Following the Massachusetts decision, some conservative members of Congress announced that they would push for an amendment to the U. S. Constitution that would prohibit gay marriage.  (It is unlikely that Congress has the statutory power under the Commerce Clause of the Constitution to overturn the decision of Massachusetts.)  Then-President Bush indicated that he supported such a constitutional amendment.  Vice President Cheney, interestingly, said that he disagreed with the President on this issue, and would prefer that the matter be left to the states.

Gay marriage was a major issue in the 2004 election, and many observers credit it for giving Bush his narrow win over Kerry.  In key states such as Ohio, conservative voters turned out in large numbers to support state constitutional bans on gay marriage.  In all eleven states where constititional bans on gay marriage was on the ballot, it passed--in some states by nearly 3 to 1 margins.  In 2006, anti-gay marriage amendments passed in additional states, with Arizona being the lone state to reject such an amendment.

**Article IV Section 1.
Full Faith and Credit shall be given in each State to the public Acts, Records, and judicial Proceedings of every other State. And the Congress may by general Laws prescribe the Manner in which such Acts, Records and Proceedings shall be proved, and the Effect thereof.


States recognizing same-sex marriage in 2014.

Cases
Loving v Virginia (1967)
Zablocki v Wisconsin (1978)
Turner v Safley (1987)

Cases: Gay Marriage
Lawrence v Texas (2003)
(intimate association)
United States v Windsor (2013)


Mildred Jeter and Richard Loving


Edith Windsor (right) and her spouse, Thea Spyer

Questions

1. What do our cases suggest about the constitutionality of the following laws?: (1) a law prohibiting a mentally retarded adult from marrying, (2) a law prohibiting first cousins from marrying, (3) a law prohibiting a brother from marrying his sister, (4) a law prohibiting polygamy,  (5) a law prohibiting persons of certain incompatible blood types (predisposing offspring to defects or disease) from marrying, and (6) a law prohibiting minors from marrying without the consent of parents or guardians.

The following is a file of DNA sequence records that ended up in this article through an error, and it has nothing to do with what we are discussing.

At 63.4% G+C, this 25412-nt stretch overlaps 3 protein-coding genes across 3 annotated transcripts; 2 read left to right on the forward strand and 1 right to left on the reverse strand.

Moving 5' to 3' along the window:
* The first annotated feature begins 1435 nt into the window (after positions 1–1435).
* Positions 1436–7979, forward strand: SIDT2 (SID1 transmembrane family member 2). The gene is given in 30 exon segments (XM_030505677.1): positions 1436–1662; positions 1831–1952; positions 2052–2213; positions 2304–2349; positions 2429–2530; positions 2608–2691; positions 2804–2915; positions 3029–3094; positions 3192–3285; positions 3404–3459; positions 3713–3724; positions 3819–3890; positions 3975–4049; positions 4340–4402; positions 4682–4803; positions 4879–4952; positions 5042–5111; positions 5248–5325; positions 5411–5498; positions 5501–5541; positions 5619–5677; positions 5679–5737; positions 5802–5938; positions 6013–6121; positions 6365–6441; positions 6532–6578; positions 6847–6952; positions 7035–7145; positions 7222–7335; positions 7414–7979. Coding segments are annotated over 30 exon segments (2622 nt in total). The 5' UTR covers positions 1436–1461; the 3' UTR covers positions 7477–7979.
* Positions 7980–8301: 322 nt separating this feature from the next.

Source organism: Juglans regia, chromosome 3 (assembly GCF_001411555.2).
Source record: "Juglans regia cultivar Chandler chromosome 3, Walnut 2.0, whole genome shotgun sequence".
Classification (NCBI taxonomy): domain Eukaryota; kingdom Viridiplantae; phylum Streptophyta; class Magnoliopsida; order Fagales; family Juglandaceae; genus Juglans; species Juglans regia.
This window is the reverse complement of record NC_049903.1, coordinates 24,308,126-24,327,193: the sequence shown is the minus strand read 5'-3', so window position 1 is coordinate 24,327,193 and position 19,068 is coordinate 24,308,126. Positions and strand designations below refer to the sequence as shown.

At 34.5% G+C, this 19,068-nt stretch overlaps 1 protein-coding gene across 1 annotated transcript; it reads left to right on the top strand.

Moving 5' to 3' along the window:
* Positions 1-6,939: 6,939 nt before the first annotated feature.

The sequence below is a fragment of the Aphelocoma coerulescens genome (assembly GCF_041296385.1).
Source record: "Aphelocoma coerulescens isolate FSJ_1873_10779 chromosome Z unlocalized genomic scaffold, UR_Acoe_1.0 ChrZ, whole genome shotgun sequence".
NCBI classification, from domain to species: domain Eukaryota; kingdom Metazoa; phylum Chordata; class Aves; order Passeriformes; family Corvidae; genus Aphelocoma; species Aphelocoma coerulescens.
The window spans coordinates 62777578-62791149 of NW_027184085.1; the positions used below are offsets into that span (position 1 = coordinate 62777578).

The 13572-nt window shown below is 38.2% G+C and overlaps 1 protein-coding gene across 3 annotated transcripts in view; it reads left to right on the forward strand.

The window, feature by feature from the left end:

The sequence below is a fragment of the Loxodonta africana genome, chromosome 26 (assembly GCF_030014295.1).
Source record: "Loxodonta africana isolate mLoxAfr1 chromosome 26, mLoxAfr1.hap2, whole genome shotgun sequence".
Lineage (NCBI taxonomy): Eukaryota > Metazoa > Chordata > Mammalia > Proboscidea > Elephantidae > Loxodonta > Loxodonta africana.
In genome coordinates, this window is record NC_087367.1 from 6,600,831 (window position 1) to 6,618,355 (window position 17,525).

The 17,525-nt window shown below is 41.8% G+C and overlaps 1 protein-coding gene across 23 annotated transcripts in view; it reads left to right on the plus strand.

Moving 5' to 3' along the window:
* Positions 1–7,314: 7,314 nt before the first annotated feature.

2.  Do you agree that prison regulations concerning marriage should receive a lower level of scrutiny than should restrictions on marriage in other contexts?
3.  Do you agree with the Massachusetts ruling concerning same-sex marriages?  Do you think laws prohibiting same-sex marriages should be found to violate the Equal Protection Clause of the United States Constitution?  Should the Constitution be amended to prohibit same-sex marriages?
4.
Does Lawrence suggest that laws prohibiting homosexual marriage are unconstitutional?  What legitimate interest does the state have, if any, in prohibiting two persons of the same sex from entering into a marriage relationship?
5. Justice Scalia strongly criticized the majority's reliance, in Lawrence, on European decisions affording legal protection to homosexuals engaging in private sexual conduct.  To what extent to you see decisions and trends in other parts of the world as being relevant to interpretation of our Constitution?
6.  Critics of same-sex marriages argue that unless marriage is defined as the union of one man and one woman we will soon have courts finding a constitutional right to polygamy or a right for a man or woman to marry a favorite pet.  What lines might and should be drawn?

7.  In 2002, in In Re Estate of Gardiner, the Kansas Supreme Court ruled that a marriage between a man and a transexual woman (a person born male, but operated on prior to marriage) is invalid.  As a result, the transexual woman was unable to claim her deceased spouse's $2.5 million estate that she would have otherwise been entitled to.  Do you think the Kansas law denying transexuals the benefits of marriage offends the U. S. Constitution?


In 2002, scientists reported that first cousins can have children together without a great risk of birth defects or genetic disease.  Being cousins increases the risk of having a child with a serious problem from a background rate of about 4% to a rate of about 6%.

The First Proposed Constitutional Amendment on the Subject of Marriage (1912)

Congressional Record, 62nd Cong., 3rd sess., Dec. 11, 1912. Vol 49, p. 502

Mr. RODDENBERY. ( ... ) The resolution to which I make reference is one already introduced by me, providing for an amendment to the Constitution of the United States, with the usual resolving clause, and the article is as follows:

That intermarriage between negroes or persons of color and Caucasians or any other character of persons within the United States or any territory under their jurisdiction, is forever prohibited; and the term "negro or person of color," as here employed, shall be held to mean any and all persons of African descent or having any trace of African or negro blood.

Nothing will contribute more to the popular development and wise administration of a republican government than for the people in their legislatures to have an opportunity, by the adoption of this resolution, to provide that forever hereafter it shall be contrary to the fundamental law of the Republic for a negro or a part negro or an African or a part African to intermarry with a white person, a Caucasian,  or any person of like description.  The object of this resolution is to submit to the States a constitutional amendment for this purpose....